Teach Your Kid Confidence -- from Birth

Every parent wants to raise a confident child who tackles challenges with gusto, who will try new things even if it means risking failure. While these qualities don't come automatically, parents lay the groundwork for a can-do attitude in a child's first few months and years. "Some of our kids come out as tumbleweeds and some of them come out like African violets, but from day one we love them for who they are," says child development expert Michele Borba, EdD, author of Esteem Builders. "Unconditional love and acceptance are the roots of self-esteem."

Even Babies Can Be Confident

mom and son

What can you do when your child is an infant to help him develop the confidence to "try, try again"?

Create a predictable routine. When your baby knows that after having his bath he'll be fed and then go to bed, he doesn't have to worry about what's going to happen next. Instead, his mind is free to focus on mastering new skills, such as how to get his belly up off the floor so he can crawl.

Respond to baby's needs. Of course you're already doing this. Every time you pick him up when he's crying or kiss a boo-boo, you're not just soothing him so he'll be less upset. You're showing that you're listening, and that you understand what he needs, which makes him feel important.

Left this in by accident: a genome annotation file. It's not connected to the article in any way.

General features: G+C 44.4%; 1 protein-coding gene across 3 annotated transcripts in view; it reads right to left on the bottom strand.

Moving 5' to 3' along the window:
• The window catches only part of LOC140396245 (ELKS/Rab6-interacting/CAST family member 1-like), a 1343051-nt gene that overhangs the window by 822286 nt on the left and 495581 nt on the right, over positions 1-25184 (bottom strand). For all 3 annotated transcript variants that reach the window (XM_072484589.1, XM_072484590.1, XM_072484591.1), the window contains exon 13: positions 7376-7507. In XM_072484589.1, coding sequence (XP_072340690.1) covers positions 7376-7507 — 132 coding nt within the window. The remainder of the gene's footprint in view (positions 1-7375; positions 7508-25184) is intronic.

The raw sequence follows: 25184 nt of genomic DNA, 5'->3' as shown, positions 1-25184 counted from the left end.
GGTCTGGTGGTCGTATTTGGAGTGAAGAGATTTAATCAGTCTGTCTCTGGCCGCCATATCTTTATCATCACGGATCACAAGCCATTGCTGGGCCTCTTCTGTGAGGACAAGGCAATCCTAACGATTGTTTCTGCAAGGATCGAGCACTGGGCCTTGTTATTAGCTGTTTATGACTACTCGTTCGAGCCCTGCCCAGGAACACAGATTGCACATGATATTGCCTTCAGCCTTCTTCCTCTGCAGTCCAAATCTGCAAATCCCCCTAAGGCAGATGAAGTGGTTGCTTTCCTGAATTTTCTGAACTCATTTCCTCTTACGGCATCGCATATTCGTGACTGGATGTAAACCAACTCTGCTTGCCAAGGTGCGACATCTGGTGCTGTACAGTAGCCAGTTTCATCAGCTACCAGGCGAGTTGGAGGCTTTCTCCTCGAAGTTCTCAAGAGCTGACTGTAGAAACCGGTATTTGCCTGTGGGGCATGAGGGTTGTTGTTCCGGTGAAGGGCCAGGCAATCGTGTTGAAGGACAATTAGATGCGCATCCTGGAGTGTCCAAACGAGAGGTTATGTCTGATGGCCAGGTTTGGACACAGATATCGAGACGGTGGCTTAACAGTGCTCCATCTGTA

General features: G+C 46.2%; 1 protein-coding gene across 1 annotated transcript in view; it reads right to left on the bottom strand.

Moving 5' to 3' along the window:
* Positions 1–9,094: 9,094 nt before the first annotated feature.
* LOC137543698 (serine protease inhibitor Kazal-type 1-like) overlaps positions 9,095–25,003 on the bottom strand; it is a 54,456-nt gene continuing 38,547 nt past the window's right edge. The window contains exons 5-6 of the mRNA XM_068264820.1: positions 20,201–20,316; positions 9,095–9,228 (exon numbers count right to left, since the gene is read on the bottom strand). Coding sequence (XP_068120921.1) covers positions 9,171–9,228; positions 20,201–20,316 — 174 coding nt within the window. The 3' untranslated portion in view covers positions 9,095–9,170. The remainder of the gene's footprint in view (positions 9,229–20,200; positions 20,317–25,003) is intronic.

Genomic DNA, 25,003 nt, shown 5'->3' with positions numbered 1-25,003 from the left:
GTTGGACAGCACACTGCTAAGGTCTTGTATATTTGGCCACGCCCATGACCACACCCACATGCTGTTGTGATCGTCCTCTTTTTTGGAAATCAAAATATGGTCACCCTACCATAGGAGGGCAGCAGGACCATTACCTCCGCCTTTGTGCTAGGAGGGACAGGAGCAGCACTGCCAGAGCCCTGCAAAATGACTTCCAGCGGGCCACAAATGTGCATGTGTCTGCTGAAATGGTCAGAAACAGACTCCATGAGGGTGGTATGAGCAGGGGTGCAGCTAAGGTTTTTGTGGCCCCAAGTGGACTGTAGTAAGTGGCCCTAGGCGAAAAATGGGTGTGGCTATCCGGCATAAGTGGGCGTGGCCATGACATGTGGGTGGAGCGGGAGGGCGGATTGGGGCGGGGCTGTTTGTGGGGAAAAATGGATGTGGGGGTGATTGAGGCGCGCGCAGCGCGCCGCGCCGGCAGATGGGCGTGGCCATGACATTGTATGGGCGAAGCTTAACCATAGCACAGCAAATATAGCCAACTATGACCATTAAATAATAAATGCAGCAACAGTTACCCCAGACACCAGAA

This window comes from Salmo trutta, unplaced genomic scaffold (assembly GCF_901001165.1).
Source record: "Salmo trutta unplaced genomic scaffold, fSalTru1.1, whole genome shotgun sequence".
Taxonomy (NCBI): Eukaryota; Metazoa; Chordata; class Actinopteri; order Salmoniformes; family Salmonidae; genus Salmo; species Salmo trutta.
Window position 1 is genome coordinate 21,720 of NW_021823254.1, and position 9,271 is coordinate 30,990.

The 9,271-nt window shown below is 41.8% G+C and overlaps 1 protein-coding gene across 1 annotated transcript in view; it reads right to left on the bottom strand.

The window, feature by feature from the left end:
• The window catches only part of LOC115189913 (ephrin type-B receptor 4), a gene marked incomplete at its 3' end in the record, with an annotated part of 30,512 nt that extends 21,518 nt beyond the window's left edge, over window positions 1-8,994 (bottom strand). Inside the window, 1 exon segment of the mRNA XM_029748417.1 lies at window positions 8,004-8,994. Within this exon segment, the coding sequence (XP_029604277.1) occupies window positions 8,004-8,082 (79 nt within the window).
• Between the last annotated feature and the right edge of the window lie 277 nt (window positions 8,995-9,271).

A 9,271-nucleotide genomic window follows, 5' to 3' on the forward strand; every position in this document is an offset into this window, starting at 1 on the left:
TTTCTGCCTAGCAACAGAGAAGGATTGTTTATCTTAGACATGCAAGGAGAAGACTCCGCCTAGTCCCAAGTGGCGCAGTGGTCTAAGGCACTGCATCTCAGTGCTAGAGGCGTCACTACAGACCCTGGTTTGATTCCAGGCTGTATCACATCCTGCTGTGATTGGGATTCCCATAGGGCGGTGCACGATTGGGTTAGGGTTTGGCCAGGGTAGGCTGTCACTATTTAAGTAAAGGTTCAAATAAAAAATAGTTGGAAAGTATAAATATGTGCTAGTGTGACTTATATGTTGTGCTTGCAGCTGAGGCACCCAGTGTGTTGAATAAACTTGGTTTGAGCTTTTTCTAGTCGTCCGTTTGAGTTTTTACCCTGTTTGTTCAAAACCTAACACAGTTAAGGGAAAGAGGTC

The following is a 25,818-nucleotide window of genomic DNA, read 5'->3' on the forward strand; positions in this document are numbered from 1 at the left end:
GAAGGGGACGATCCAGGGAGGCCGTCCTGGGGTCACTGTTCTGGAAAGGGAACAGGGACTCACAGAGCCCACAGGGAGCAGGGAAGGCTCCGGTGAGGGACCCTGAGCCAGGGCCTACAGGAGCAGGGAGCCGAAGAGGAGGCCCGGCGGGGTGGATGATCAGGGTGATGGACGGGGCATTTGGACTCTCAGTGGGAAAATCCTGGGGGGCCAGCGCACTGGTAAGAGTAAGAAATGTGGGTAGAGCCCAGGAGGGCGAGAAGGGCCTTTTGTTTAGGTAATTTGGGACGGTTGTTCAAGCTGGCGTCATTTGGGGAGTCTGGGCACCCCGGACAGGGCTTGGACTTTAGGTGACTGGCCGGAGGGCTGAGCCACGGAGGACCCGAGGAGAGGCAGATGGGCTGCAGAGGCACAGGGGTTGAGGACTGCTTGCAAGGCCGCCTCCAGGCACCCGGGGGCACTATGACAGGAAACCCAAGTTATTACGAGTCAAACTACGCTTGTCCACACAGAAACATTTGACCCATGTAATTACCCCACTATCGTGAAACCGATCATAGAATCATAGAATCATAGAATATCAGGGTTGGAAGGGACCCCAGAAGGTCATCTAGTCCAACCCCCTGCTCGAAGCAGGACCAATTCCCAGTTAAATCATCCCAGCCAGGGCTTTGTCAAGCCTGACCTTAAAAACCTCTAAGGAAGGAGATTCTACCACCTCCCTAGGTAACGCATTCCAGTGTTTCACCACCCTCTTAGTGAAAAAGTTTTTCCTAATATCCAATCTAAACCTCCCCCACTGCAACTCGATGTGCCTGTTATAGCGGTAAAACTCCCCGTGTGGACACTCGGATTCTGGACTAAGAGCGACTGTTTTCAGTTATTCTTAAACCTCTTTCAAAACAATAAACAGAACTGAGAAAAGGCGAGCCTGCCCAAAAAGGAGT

Present small challenges. The rush that accompanies "I did it!" is a powerful tool when it comes to building self-confidence. A 5-month-old who tries to grab at the toys dangling from his play gym is going to feel a burst of excitement when he finally does it. The next time you put him down on the play gym, position him so that grabbing the toy is not as easy as it was before but is still doable. Your baby might be frustrated at first, but he'll be all smiles once he learns to overcome this challenge. "This is how you build confidence," says Borba. "You are guiding him so he feels he is getting better and better at something."

Encourage persistence. When a child can't quite get the right piece into the shape sorter or he topples over as he's trying to stand up, say, "You've almost got it. Let's try again. You can do it!" This lets him know he's safe, and it gives him the confidence that he needs to pull himself up again. Add a hug, and your child will feel worthy of acceptance even though he didn't succeed this time.

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